22. Ed - you do realize that sometimes, when somebody gets sued, its because they actually did something they weren't supposed to? In all of my posts pertaining to this topic, I've tried to focus on the medical side, rather than the legal side, as that's where my relative "expertise" lies. But, there is a lot of overlap... For starters, I believe this thread was focusing on OTC meds. Personally, Ed, I feel you're correct on the minimal risk regarding the administration (depending on how we define "administration" of Rx meds to scouts who have that Rx. OTC meds are something completely
  23. GaHillBilly - I agree with the gist of what you're saying. However, as I alluded to in the other thread, there is a bigger issue here than the legal and CYA issues. Take your pulse oximetry example - you're right, it is really simple, and works beautifully 90% of the time. But, do you know what your pulse-ox device is actually measuring? What external (environmental) conditions might alter the pulse-ox reading? When might a person have too little or NO oxygen in their blood, but still read 100% on the pulse-ox? Like giving a tylenol, if you distribute it to youth, you might never have a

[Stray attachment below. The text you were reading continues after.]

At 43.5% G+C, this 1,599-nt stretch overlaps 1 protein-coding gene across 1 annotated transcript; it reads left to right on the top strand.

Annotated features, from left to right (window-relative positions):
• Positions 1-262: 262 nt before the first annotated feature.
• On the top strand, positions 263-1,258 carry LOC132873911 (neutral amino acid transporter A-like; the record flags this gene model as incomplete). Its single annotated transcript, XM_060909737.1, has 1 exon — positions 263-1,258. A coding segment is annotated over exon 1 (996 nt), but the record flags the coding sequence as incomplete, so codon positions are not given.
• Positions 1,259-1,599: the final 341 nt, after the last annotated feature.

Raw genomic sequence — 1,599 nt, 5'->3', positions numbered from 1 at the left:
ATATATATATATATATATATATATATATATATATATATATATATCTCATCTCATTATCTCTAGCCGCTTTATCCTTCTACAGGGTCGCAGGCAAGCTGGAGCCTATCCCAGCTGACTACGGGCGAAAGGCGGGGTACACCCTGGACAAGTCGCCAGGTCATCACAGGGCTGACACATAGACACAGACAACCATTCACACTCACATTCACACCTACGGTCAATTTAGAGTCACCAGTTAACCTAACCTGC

24. Beavah - as far as I know, it is illegal in every state to administer someone's prescription medication to another person. But, as you point out, you may not be prosecuted - but that doesn't mean its not illegal. I realize that when you're out in the woods facing a life or death situation, "you gotta do what you gotta do." And, as a healthcare provider myself, I wanted to give information as objectively as I can about what I understand of both the medical and legal aspects relating to this topic. I figure that the important thing is that we all know the objective information, and then can
  25. jblake - what do you want me to tell you? If you find yourself in that kind of situation, and you have someone else's EpiPen handy, you need to decide what to do. No one can tell you what you should or should not do in that situation. I can tell you that it would be illegal to do that. I can also tell you it might save someone's life. But, its still illegal. So that's a decision you need to make. However, this is a completely different question that what WildernessStudent asked when she started this thread.